- Gharar: Shariah prescribes banks must be altruistic in their service of customers. Islamic banks need to make an active effort to ensure their customers are aware of risk. Islamic banks need to make an active effort to warn their customers about any possible adverse outcomes to their lending. This means having clear conversations with customers about how likely they are to benefit from any investment to avoid contractual ambiguity – known as gharar. This is the kind of culture that regulators are fighting to instil into the Western banking world yet are struggling to find a way to standardize that across the industry.
- Ihtikar: Islamic finance must also avoid any kind of ihtikar – monopoly. Not only must that industry remain fair and competitive for customers, but also make sure that there’s no barriers to entry for Western banks willing to offer Shariah-compliant products.
Western banks can offer an ethical alternative
While Islamic banks, such as Gatehouse and Al Rayan, are end-to-end Shariah-compliant, Western banks may own a Shariah-compliant subsidiary, such as Emirates Islamic. However, what’s more common is the so-called Islamic Window option. So long as the process remains compliant with most Shariah provisions on ethics, banks can use their existing funding to offer Shariah-compliant products to both Islamic and non-Islamic customers.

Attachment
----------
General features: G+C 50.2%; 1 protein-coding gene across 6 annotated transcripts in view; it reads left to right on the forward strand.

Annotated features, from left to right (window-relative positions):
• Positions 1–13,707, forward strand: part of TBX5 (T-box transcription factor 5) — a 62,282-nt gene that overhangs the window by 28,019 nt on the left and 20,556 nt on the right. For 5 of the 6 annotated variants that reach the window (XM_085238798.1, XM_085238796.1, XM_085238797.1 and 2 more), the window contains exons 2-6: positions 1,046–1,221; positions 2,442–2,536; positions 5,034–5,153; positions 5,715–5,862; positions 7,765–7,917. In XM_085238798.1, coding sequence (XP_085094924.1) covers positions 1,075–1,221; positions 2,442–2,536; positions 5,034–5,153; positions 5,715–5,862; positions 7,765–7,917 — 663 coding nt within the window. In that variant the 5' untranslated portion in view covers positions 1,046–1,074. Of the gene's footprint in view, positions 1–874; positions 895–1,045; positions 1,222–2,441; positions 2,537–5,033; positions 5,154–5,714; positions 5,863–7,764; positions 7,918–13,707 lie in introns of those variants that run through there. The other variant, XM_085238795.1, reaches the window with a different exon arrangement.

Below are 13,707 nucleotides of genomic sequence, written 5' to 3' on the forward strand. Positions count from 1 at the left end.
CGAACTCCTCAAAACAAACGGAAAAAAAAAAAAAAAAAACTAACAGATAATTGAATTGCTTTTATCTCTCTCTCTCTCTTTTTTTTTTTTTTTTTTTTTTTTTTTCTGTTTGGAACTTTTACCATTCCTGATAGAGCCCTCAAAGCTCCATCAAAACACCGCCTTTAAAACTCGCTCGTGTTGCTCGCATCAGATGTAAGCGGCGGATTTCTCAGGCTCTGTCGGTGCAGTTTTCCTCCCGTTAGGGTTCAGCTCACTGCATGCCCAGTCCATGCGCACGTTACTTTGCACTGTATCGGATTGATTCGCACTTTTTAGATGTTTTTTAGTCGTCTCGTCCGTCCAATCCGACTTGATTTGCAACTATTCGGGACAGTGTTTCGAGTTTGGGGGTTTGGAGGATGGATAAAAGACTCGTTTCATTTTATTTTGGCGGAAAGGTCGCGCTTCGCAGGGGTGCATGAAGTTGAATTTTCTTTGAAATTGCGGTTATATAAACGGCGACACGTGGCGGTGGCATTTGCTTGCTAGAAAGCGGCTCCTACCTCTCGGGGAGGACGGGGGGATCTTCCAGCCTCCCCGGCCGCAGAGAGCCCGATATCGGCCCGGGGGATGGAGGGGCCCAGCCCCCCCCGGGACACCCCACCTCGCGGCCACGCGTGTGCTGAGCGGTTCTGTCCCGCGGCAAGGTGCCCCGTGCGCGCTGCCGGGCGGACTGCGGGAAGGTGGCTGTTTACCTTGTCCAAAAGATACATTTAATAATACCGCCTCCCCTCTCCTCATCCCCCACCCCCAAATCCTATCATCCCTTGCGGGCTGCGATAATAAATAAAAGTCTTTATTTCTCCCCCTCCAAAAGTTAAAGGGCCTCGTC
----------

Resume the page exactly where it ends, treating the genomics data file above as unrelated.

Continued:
This means your Islamic offering will be acceptable under Shariah and offer a potentially more ethical alternative to your entire market. Banks in the UK offering Islamic Window products include HSBC, Barclays, Deutsche Bank, and JP Morgan. It’s a straightforward way to enter the lucrative Islamic market without a top-down restructure of your organization.
Making the transition
The Islamic banking industry is a showcase for the ethical banking opportunity and the industry must listen to the demands of its customers if it wants to stay ahead of the curve. So how can other financial institutions in the West follow suit and offer Islamic window products?
By leveraging the right technology through the right technology partner to build these products. Partners that offer technology such as low code, can enable financial institutions to deliver new capabilities to customers, such as ethical loans, on their own and more easily and launching products to the market faster than ever before. Rather than a huge overhaul of ripping out old technology or a major reliance on technical teams, low code can empower innovators within financial services institutions to make better use of their resources to create new business streams, offer new products and open new relationships with different audiences.
Western banks must define a customer persona for the Islamic market to be able to create a portfolio of Shariah-compliant products. With the right partner and technology, like low code, it’s possible for banks to evaluate custom business rules automatically and tailor its services for Islamic customers. Personalisation is key, so creating the right engagement strategies for this new customer segment has never been more important.
Through a focused effort, it’s possible for banks across the world to build a more innovative, diverse, and inclusive marketplace to meet the needs of every part of our society, put the customer at the heart of everything they do, and to stay relevant in the digital age.